Lady Scott, Mrs. Wilson, and my own wife came out with us to the Heads and then went on board the Plucky tug after saying good-bye. We were given a rousing send-off by the small craft that accompanied us a few miles on our way, but they turned homeward at last and at 3.30 p.m. we were clear with all good-byes said – personally I had a heart like lead, but, with every one else on board, bent on doing my duty and following Captain Scott to the end.

There was work to be done, however, and the crew were glad of the orders that sent them from one rope to another and gave them the chance to hide their feelings, for there is an aweful feeling of loneliness at this point in the lives of those who sign on the ships of the “South Pole trade” – how glad we were to hide those feelings and make sail – there were some dreadfully flat jokes made with the best of intentions when we watched dear New Zealand fading away as the spring night gently obscured her from our view.
‘South With Scott’, Edward R. G. R. Evans, 1921. (Abridged)

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Terra Nova in the Antarctic. Photo by Herbert Ponting.

** Just over two years later Scott’s wife, Kathleen, was a passenger on the Aorangi, (pictured at top in dry dock). She was on her way to New Zealand to be reunited with her husband. The ship was in mid-Pacific and out of radio range, so she hadn’t heard the news of his death.

From the New Zealand Times of 28th February 1913 – Lady Scott, widow of the late Captain Scott, arrived at Wellington from San Francisco by the Aorangi last evening. She was met by her brother, Lieutenant [Wilfred] Bruce, and came ashore in the Janie Seddon. The Aorangi left Papeete about 6 p.m. on February 18th, and at midnight a wireless message was received from the Talune, which was on her way from Auckland to the islands, and some 500 miles distant, that Captain Scott had perished in a blizzard after reaching the South Pole. Captain Stevens broke the news to Lady Scott next morning at breakfast time.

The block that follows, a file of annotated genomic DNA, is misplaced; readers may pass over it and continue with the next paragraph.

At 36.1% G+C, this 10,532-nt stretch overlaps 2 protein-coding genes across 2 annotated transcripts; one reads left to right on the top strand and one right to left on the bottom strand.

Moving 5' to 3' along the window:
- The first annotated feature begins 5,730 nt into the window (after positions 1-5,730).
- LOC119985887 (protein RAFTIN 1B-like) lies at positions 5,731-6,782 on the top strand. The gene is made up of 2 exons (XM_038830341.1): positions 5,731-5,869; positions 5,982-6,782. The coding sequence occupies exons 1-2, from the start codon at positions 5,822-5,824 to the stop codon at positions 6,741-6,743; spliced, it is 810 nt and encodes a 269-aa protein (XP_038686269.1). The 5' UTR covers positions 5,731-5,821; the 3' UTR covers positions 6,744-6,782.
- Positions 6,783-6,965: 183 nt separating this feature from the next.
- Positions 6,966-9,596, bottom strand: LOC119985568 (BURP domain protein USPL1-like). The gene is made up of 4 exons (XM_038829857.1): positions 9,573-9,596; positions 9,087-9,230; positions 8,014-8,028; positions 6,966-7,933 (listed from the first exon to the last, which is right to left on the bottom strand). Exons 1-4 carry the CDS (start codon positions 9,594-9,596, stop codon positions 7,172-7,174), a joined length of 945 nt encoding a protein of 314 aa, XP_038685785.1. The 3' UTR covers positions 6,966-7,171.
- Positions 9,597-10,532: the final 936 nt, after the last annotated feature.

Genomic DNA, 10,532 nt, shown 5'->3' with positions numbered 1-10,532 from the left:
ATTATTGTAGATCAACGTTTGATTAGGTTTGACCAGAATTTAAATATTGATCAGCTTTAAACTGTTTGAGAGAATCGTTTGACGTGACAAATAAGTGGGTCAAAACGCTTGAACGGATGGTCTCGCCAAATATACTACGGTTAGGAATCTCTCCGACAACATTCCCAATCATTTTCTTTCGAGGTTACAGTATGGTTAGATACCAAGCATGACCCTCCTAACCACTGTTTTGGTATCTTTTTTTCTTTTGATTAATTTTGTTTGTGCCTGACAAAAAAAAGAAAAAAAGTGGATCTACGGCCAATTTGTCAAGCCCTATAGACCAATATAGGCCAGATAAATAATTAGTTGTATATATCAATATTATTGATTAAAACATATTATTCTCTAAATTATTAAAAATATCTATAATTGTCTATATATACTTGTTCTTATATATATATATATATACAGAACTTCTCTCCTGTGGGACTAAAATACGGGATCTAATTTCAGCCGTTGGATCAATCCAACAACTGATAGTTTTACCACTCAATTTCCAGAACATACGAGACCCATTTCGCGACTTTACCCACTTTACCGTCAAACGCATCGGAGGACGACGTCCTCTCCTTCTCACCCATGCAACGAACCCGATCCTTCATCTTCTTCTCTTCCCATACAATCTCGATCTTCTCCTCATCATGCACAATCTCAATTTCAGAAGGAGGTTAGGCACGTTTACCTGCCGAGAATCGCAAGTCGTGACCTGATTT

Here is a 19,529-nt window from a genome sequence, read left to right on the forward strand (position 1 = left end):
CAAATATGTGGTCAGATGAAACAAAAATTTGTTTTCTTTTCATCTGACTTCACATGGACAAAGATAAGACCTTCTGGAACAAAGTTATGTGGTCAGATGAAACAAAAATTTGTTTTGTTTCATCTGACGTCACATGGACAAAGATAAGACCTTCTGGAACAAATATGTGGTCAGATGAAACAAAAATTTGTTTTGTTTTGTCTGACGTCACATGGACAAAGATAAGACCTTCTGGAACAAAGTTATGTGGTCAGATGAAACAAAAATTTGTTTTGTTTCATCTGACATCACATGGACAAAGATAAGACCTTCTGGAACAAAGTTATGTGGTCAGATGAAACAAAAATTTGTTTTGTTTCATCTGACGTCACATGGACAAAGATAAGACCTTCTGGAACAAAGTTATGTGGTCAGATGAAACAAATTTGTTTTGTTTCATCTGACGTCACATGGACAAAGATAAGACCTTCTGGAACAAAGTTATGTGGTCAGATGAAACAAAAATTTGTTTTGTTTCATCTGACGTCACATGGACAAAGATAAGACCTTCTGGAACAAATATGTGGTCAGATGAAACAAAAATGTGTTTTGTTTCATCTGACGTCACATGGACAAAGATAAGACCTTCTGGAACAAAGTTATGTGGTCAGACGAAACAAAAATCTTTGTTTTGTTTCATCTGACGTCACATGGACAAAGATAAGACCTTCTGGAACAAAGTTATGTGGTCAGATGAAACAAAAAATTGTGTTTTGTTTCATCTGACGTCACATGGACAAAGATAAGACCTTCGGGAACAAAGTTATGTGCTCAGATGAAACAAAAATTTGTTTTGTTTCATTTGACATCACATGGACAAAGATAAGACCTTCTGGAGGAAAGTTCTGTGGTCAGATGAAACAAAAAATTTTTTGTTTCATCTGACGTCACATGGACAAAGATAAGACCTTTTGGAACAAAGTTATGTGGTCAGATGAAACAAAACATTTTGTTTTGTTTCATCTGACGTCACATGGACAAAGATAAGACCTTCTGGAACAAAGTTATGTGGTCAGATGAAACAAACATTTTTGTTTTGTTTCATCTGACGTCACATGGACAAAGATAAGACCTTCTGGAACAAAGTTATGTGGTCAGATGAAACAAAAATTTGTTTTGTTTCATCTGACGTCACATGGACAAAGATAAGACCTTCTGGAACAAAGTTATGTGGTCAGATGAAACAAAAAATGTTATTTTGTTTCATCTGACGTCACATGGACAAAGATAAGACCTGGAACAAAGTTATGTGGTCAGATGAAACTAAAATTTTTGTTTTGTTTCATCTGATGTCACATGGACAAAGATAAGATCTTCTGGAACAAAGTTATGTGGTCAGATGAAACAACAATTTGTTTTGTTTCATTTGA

According to Lady Scott – ‘The poor old chap’s hands were trembling when he said, “I’ve got some news for you, but I don’t see how I can tell you.” I said; “The Expedition?” and he said, “Yes.” “Well,” I said, “let’s have it,” and he showed me the message.’
‘Scott of the Antarctic’, Reginald Pound, 1966.

There was a sad sequel to this episode two months later, with parallels to Kathleen Scott’s personal loss. On 30th April 1913, “poor old” Captain Stevens’ wife, Catherine, died aged 46, in Auckland – while he was on the Aorangi in San Francisco.
There were no headlines. We can only hope he met with a messenger as empathetic as he had been.

The dignity of honest work

“NO TIPS ALLOWED”
SUGGESTION OF THE STEWARDS
FOR EMBODIMENT IN AWARD.

During his submission of the case of the Cooks and Stewards’ Federation in their dispute with the Union Shipping Company, Mr. E. J. Carey stated to the Arbitration Court to-day that the men desired that the practice of tipping should cease. The claims of the men were 32 shillings [£1.12.0] per week for second-class stewards and 37 shillings [£1.17.0] for first-class stewards and the abolition of tips. If the Court would make this award the stewards would do their utmost to arrange for the abolition of tips.

They did not want to beg for payment for the work they did. They would agree to have the boats placarded “No tips allowed,” and they would agree to instant dismissal in the case of a steward taking tips; the company could endorse its ticket “steward included.” The men were even prepared to have it made a breach of the award for a steward to take a tip. The federation would do all possible to cooperate with the Court, the Union Company, and the public, to save their dignity as workers, and to ensure their being placed on the same footing as firemen, sailors, and other workers.

WAHINE  1913 - 1951  https://www.nzshipmarine.com/nodes/view/160#idx42

New Zealand Ship and Marine Society (12th Jul 2018). WAHINE 1913 – 1951. In Website New Zealand Ship and Marine Society. Retrieved 8th Aug 2019 16:48, from https://www.nzshipmarine.com/nodes/view/160

The tipping system, said Mr. Carey, had been forced upon them by the Court, because they could not pay house rent on their present wages. It was idle to say the tipping system could not be stopped; there was the example of the railways. If the Court, in its award, said that tips were still to be taken into consideration when framing the minimum wage for stewards, it practically ordered and instructed that the general public should pay part of the wages of the men. On the intercolonial boats the labour union had stopped the practice, and they had endeavoured to stop it on the coast.
Evening Post, [Wellington, N.Z.] 29 April 1915.

NAVUA 1904-1926  https://www.nzshipmarine.com/nodes/view/823#idx676